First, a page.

All around her was the buzz of conversation. In her mind, there was the constant murmur of unspoken thoughts.
Silently, she sipped her coffee and continued to gaze out of the window at the river view outside. The local ferry was passing the cafe, it’s bow wave disturbing the calm water.
Entering a crowded café was always a challenge to her sensitive soul. Venturing out from her cottage into town was a weekly endurance event.
The constant babble almost drove her insane.
As she took a bite of her scone, she tried to block out the cacophony of conversation.
“I can hear you listening,” came a clear male voice in her mind.
She dropped the scone back onto the plate. Eyes wide, she scanned the café, searching for the face that went with the voice.
“I can see you searching for me.”
A chill ran down her spine and she began to tremble.
For over twenty years she had gone to great lengths to hide her enhanced listening abilities. Coping with it as a child had been torture. Being a teenager had been even worse. School and college had been like a prison sentence to her. As soon as she had graduated, she had sought out a job that allowed her to work from home, saved up for the mortgage deposit then bought her secluded cottage and retired from the world around her as much as was possible.
She’d heard millions of unspoken conversations over the years. Inadvertently eavesdropped on innermost thoughts. Every unspoken word ringing in her mind as clearly as if they’d been spoken out loud beside her.
Never had someone spoken to her in her own mind before.
She felt instantly violated.
“You appear to have dropped your scone.”
“Who are you?” she asked silently. “Where are you?”
Carefully she filtered through the dozens of conversations going on around her. Breaking all of her own unwritten rules, she searched the thoughts of the customers in the café in an effort to find “him”.
None of the voices matched.
Her senses picked up a strange silent spot near a table where six guys, all in their twenties or early thirties, were sitting. All of them had long hair, tattoos, biker jackets and had their motorcycle helmets stowed under the high stools they sat on. None of them were looking her direction. All of them were pouring over a map spread out on the table.
With shaking hands, she picked up her scone and took a nervous bite. A bead of jam stuck to her lip. She deftly licked it away.
“Strawberry or raspberry?” asked the voice, its tone mildly curious.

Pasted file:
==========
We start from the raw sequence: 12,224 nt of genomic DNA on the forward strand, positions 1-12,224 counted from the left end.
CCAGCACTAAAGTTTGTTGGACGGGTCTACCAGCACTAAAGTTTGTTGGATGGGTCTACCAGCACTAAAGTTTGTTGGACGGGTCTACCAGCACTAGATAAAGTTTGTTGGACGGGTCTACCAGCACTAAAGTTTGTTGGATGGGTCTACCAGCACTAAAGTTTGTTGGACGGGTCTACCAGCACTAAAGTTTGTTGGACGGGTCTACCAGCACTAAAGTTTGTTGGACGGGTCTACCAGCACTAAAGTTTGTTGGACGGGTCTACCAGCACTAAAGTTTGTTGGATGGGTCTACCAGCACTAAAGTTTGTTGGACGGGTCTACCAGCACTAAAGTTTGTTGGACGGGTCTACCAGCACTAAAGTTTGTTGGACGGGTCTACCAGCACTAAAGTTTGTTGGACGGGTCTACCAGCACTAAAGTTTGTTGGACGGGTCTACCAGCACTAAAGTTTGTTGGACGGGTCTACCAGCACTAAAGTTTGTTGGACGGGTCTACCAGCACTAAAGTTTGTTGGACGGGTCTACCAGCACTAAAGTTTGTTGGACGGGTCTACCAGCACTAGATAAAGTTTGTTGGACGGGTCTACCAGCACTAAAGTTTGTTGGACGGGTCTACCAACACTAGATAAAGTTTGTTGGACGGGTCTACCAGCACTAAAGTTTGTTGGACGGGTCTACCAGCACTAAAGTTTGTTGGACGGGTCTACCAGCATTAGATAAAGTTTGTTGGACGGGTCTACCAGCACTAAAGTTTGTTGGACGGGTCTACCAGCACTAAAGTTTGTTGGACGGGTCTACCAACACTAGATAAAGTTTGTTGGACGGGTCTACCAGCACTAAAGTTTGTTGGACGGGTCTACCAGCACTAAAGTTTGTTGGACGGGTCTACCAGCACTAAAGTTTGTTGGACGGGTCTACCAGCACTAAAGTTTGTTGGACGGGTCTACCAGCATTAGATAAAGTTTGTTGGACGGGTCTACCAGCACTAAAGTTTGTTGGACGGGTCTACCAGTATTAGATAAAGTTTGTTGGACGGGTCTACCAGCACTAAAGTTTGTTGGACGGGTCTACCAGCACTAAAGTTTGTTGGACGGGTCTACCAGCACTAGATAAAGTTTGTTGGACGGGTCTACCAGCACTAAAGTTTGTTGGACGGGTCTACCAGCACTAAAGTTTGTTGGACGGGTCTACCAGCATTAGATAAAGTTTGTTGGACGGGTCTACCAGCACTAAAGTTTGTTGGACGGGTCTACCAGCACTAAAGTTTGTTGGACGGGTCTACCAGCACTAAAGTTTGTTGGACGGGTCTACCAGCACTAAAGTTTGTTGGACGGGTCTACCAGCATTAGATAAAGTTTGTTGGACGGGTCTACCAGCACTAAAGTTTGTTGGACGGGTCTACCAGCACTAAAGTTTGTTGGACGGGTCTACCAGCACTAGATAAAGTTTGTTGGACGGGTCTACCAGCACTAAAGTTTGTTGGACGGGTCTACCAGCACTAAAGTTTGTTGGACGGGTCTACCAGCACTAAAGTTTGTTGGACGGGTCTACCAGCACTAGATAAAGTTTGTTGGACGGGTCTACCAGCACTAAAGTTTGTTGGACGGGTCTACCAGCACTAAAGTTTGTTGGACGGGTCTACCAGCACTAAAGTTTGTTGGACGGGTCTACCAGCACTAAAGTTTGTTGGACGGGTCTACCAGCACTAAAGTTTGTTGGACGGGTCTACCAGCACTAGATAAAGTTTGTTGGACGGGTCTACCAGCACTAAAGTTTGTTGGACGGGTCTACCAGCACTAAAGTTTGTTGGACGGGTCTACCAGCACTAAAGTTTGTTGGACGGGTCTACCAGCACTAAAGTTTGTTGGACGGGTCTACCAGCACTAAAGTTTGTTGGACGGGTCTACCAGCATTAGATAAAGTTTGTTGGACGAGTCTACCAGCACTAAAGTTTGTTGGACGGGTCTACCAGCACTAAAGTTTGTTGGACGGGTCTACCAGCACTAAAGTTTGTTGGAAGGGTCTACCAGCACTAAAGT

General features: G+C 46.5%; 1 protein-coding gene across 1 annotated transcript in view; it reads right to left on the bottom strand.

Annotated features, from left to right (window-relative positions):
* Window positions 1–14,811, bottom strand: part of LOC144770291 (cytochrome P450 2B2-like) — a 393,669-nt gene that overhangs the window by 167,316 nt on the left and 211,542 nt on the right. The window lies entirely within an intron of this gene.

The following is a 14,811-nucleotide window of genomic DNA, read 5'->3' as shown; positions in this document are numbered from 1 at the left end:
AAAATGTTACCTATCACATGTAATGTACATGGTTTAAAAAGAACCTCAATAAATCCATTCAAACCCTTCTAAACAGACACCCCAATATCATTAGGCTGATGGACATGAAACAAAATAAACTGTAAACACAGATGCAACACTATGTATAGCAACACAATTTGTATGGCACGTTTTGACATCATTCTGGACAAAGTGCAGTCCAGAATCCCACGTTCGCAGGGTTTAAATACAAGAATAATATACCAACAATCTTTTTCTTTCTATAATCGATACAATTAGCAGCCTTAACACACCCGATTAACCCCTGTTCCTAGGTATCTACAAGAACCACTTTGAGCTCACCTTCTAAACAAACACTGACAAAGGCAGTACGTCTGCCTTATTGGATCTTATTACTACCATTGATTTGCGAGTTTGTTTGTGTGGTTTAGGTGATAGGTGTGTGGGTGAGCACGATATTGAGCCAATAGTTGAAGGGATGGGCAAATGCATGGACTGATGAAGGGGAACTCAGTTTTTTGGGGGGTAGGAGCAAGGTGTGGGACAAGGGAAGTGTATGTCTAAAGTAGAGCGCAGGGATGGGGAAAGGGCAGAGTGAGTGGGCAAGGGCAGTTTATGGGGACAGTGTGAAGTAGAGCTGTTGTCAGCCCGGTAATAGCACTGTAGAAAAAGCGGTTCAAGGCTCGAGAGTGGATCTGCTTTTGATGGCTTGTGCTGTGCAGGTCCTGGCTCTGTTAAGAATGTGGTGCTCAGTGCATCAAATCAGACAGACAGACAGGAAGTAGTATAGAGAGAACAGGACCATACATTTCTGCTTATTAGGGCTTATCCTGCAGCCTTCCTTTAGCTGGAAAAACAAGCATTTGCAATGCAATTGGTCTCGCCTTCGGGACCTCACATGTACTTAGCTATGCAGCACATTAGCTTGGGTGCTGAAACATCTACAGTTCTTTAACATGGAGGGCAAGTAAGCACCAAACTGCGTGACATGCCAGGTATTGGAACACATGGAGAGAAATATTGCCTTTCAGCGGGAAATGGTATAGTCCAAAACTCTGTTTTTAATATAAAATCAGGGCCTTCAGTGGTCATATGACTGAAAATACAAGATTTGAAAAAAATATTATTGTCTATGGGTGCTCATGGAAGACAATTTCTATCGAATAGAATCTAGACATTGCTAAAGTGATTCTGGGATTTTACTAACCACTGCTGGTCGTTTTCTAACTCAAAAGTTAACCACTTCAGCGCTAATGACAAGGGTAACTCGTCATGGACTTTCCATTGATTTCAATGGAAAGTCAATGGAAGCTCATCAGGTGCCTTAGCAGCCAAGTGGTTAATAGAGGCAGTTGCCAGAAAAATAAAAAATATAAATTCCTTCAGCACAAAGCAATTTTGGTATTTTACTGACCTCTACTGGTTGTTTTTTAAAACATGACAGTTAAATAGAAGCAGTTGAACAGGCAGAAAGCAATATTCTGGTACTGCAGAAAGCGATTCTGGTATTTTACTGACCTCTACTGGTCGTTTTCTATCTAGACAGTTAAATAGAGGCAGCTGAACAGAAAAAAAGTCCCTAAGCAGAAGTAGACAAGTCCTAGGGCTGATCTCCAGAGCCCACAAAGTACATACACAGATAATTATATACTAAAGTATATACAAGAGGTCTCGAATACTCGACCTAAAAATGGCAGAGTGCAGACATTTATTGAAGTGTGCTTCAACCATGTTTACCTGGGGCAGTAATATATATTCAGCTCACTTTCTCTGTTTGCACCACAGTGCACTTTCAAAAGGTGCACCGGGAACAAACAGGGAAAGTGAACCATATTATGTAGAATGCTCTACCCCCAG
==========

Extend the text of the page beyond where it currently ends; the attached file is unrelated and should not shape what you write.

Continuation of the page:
“Raspberry,” she replied silently before realising what she was doing.
“I prefer blackcurrant myself.”
“Who are you?” she asked again, scanning the room.
“A fellow soul searcher.”
“A soul searcher. At least that’s what I like to think I am.”
“Well, you’re not searching mine,” she snapped indignantly.
“Too late. I already have,” mused the voice. “You’re worried that you’ll miss the deadline on the article that’s open on your laptop at home. You’re going to pick up your dry cleaning when you leave here. You have chicken simmering in the slow cooker in your kitchen for dinner. Enough for two meals. Oh, and you forgot to put wine in the fridge before you left. Pinot Grigio.”
Her blood ran cold. Fear began to seize her.
All thoughts of finishing her scone and the coffee vanished.
Grabbing her bag, she paid for her coffee and fled from the café into the street.
By the time she had walked the three miles homes, carrying her dry cleaning, she had almost calmed down. As her beach front cottage came into view, she spotted a large Harley Davidson parked on the pavement. There was no sign of the rider.
Quickly she ran down the steps to her front door. A shadow at the side of the whitewashed house caught her eye.
Someone was sitting on her bench gazing out at the river.
Slowly she made her way round the narrow path .
A young man, more or less her own age, sat there with his long denim clad legs stretched out in front of him. His leather jacket and helmet lay beside him on the bench. Long dark hair tumbled down over his shoulders, cascading down his back. His eyes were closed and she wondered for a moment if he was asleep.
Suddenly his eyes opened. They were deep, dark brown, liquid pools of melted chocolate. He smiled.
“I brought the Pinot Grigio.”
To be continued…….